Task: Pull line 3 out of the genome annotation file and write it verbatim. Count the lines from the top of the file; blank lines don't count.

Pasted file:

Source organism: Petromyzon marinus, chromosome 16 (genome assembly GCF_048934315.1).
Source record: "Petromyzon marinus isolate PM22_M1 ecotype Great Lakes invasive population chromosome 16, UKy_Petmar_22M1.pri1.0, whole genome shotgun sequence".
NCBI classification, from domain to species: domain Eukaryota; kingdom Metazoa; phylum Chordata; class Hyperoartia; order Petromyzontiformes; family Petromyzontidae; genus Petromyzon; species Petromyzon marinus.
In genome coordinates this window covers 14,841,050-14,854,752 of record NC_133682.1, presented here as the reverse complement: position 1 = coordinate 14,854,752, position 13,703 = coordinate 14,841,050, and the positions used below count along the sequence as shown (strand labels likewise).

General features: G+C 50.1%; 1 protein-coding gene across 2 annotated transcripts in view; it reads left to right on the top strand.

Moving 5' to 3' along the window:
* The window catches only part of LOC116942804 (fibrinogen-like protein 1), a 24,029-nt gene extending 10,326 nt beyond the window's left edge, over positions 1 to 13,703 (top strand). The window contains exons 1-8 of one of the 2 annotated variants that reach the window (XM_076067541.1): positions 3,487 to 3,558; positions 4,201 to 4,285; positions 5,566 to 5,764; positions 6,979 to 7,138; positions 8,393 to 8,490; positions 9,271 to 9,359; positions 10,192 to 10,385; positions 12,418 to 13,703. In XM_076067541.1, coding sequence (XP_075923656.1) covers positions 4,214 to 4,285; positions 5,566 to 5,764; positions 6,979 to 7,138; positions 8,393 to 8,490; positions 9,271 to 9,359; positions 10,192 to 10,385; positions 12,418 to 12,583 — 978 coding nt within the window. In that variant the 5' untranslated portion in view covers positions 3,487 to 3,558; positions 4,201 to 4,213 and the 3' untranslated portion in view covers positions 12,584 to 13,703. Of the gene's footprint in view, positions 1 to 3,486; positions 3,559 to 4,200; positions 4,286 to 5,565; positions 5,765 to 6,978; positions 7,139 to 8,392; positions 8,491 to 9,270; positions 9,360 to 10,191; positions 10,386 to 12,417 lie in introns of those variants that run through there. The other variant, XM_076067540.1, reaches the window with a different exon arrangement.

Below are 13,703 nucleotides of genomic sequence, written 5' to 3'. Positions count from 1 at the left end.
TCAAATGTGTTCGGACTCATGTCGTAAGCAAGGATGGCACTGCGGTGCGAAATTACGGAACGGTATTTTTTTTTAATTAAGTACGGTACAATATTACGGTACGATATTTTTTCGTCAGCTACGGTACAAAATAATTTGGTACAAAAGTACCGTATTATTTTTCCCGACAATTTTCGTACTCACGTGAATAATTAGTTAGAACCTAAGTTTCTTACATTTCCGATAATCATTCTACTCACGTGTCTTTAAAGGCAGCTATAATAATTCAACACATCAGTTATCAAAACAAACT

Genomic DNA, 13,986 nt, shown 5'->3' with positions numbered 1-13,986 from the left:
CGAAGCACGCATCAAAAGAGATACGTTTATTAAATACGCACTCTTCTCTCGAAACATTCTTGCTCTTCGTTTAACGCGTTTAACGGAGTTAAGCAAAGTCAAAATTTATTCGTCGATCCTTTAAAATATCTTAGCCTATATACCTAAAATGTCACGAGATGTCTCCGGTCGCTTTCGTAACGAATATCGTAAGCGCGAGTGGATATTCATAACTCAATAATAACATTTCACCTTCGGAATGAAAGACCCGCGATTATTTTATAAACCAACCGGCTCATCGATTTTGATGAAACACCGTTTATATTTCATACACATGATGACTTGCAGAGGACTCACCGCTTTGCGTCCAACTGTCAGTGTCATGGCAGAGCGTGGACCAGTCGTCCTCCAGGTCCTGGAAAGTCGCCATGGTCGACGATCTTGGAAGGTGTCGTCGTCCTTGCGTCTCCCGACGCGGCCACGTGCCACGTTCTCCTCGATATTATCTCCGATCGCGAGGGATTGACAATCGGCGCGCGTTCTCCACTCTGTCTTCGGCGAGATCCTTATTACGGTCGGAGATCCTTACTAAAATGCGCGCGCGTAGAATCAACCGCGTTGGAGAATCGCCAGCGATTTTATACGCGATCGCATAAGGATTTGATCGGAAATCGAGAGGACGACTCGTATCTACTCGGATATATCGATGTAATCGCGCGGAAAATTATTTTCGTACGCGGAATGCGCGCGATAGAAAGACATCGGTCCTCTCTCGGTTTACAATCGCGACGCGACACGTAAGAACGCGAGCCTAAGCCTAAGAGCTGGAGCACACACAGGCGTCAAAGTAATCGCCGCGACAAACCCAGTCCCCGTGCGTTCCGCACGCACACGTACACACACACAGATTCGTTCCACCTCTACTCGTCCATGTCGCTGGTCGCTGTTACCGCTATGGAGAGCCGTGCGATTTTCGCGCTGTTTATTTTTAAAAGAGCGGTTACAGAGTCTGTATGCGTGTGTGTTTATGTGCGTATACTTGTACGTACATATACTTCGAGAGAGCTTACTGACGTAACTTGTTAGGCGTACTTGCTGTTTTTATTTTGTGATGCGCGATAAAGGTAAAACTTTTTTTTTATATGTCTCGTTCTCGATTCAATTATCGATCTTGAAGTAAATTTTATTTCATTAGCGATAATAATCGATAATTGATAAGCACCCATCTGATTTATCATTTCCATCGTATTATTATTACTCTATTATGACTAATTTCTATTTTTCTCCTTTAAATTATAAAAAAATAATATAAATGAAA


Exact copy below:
NCBI classification, from domain to species: domain Eukaryota; kingdom Metazoa; phylum Chordata; class Hyperoartia; order Petromyzontiformes; family Petromyzontidae; genus Petromyzon; species Petromyzon marinus.